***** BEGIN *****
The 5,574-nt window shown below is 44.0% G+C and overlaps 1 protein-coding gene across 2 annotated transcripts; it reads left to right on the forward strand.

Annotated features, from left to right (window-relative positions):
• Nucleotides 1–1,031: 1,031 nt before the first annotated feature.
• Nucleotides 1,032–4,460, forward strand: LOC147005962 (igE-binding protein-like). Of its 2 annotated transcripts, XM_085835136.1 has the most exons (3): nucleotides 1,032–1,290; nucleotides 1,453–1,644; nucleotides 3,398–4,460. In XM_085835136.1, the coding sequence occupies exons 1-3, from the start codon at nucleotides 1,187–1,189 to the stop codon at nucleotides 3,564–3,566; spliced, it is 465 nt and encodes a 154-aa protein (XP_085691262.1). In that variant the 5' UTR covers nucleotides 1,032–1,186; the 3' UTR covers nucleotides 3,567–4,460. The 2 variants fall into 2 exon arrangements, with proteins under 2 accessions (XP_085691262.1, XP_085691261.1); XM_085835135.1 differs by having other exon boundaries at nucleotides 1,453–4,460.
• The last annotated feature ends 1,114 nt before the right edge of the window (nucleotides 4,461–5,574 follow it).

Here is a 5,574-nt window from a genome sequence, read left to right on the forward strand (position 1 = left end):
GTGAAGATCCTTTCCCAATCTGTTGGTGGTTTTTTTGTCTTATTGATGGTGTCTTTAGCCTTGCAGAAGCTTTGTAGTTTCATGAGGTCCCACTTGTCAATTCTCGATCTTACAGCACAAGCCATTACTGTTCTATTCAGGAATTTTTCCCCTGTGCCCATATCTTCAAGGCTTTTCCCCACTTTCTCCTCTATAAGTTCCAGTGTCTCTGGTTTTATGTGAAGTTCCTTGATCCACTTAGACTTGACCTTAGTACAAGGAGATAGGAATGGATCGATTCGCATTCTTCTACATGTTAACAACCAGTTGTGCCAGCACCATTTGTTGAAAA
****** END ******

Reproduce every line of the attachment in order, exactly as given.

The 5,574-nt window shown below is 44.0% G+C and overlaps 1 protein-coding gene across 2 annotated transcripts; it reads left to right on the forward strand.

Annotated features, from left to right (window-relative positions):
• Nucleotides 1–1,031: 1,031 nt before the first annotated feature.
• Nucleotides 1,032–4,460, forward strand: LOC147005962 (igE-binding protein-like). Of its 2 annotated transcripts, XM_085835136.1 has the most exons (3): nucleotides 1,032–1,290; nucleotides 1,453–1,644; nucleotides 3,398–4,460. In XM_085835136.1, the coding sequence occupies exons 1-3, from the start codon at nucleotides 1,187–1,189 to the stop codon at nucleotides 3,564–3,566; spliced, it is 465 nt and encodes a 154-aa protein (XP_085691262.1). In that variant the 5' UTR covers nucleotides 1,032–1,186; the 3' UTR covers nucleotides 3,567–4,460. The 2 variants fall into 2 exon arrangements, with proteins under 2 accessions (XP_085691262.1, XP_085691261.1); XM_085835135.1 differs by having other exon boundaries at nucleotides 1,453–4,460.
• The last annotated feature ends 1,114 nt before the right edge of the window (nucleotides 4,461–5,574 follow it).

Here is a 5,574-nt window from a genome sequence, read left to right on the forward strand (position 1 = left end):
GTGAAGATCCTTTCCCAATCTGTTGGTGGTTTTTTTGTCTTATTGATGGTGTCTTTAGCCTTGCAGAAGCTTTGTAGTTTCATGAGGTCCCACTTGTCAATTCTCGATCTTACAGCACAAGCCATTACTGTTCTATTCAGGAATTTTTCCCCTGTGCCCATATCTTCAAGGCTTTTCCCCACTTTCTCCTCTATAAGTTCCAGTGTCTCTGGTTTTATGTGAAGTTCCTTGATCCACTTAGACTTGACCTTAGTACAAGGAGATAGGAATGGATCGATTCGCATTCTTCTACATGTTAACAACCAGTTGTGCCAGCACCATTTGTTGAAAA